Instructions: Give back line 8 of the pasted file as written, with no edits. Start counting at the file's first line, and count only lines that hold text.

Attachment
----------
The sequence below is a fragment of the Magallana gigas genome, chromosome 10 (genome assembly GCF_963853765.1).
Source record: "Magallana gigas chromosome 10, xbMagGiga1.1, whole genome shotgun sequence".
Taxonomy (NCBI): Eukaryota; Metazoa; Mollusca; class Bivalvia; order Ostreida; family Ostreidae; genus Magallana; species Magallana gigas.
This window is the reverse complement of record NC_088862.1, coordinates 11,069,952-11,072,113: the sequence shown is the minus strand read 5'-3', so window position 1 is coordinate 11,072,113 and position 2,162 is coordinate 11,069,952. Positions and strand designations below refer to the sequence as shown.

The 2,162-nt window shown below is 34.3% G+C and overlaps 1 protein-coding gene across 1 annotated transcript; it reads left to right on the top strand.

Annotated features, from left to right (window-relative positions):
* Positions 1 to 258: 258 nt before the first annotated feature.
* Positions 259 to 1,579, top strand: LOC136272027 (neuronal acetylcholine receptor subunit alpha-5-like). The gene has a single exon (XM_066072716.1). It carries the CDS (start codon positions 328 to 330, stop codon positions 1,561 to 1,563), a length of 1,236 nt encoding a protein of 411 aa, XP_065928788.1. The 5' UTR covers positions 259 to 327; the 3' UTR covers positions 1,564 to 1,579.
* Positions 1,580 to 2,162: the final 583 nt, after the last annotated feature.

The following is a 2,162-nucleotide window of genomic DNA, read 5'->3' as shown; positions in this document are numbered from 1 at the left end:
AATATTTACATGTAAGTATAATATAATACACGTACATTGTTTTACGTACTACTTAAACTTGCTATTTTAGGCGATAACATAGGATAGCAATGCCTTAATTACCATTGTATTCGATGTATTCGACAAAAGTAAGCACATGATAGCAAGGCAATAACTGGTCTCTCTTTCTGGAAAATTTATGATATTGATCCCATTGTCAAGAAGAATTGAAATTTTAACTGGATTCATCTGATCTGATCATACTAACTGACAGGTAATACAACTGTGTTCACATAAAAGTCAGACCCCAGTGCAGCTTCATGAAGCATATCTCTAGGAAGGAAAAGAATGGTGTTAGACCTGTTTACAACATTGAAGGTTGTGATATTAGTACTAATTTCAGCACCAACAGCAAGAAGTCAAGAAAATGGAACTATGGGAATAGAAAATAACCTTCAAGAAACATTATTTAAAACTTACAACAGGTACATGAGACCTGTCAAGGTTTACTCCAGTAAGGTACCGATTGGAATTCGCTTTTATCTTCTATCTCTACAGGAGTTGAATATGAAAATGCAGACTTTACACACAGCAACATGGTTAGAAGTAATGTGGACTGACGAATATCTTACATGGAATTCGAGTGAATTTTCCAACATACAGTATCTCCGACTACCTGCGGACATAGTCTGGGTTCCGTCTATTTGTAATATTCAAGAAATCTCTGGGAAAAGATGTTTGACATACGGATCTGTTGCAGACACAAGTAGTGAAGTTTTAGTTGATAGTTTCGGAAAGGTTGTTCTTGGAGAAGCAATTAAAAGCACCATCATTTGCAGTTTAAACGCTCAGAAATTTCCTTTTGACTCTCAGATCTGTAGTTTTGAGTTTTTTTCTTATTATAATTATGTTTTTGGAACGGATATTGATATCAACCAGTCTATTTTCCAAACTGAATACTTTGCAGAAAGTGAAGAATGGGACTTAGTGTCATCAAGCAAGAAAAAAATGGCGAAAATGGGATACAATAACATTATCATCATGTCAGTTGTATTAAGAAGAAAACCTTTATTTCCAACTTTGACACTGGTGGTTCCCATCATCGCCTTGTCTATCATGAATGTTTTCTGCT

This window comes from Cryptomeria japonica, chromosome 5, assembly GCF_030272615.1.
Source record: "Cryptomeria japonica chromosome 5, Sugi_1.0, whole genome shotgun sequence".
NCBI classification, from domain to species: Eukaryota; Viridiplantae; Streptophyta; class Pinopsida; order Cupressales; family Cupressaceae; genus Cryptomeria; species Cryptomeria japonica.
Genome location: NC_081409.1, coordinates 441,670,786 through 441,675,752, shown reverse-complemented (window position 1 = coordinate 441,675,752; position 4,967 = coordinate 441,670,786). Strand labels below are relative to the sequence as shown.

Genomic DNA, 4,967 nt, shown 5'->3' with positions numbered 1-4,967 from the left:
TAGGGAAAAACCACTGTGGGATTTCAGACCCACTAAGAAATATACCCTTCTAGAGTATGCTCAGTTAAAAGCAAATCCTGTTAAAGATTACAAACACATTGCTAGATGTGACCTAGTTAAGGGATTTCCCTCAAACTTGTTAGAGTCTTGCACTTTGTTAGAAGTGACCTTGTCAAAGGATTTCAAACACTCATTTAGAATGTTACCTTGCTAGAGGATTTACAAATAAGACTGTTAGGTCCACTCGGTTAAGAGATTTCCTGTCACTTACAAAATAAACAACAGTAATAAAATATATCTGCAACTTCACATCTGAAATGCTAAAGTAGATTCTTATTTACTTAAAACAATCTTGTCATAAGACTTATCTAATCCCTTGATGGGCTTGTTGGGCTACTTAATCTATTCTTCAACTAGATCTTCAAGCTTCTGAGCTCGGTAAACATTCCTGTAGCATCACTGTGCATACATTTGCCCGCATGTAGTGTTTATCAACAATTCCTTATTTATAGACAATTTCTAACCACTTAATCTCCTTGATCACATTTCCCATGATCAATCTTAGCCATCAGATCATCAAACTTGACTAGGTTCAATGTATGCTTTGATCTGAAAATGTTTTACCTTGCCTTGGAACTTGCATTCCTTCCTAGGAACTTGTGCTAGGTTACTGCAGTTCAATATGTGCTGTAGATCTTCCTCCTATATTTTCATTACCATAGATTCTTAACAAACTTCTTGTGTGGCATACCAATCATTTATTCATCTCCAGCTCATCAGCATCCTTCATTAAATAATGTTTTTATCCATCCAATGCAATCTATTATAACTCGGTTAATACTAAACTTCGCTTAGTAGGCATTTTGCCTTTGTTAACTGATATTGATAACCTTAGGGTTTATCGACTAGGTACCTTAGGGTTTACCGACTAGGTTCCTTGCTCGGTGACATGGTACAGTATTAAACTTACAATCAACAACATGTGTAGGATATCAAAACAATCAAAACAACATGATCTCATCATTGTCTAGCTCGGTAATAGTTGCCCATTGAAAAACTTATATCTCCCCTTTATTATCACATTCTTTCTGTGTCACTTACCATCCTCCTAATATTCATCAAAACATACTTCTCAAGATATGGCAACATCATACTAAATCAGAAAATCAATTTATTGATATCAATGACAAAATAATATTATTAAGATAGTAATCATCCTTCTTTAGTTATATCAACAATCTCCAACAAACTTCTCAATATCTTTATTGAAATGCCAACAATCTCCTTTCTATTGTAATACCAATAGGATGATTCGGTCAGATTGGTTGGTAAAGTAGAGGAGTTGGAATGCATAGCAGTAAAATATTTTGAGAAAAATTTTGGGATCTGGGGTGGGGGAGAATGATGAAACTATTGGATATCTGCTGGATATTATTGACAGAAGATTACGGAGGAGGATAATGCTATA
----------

* Positions 259 to 1,579, top strand: LOC136272027 (neuronal acetylcholine receptor subunit alpha-5-like). The gene has a single exon (XM_066072716.1). It carries the CDS (start codon positions 328 to 330, stop codon positions 1,561 to 1,563), a length of 1,236 nt encoding a protein of 411 aa, XP_065928788.1. The 5' UTR covers positions 259 to 327; the 3' UTR covers positions 1,564 to 1,579.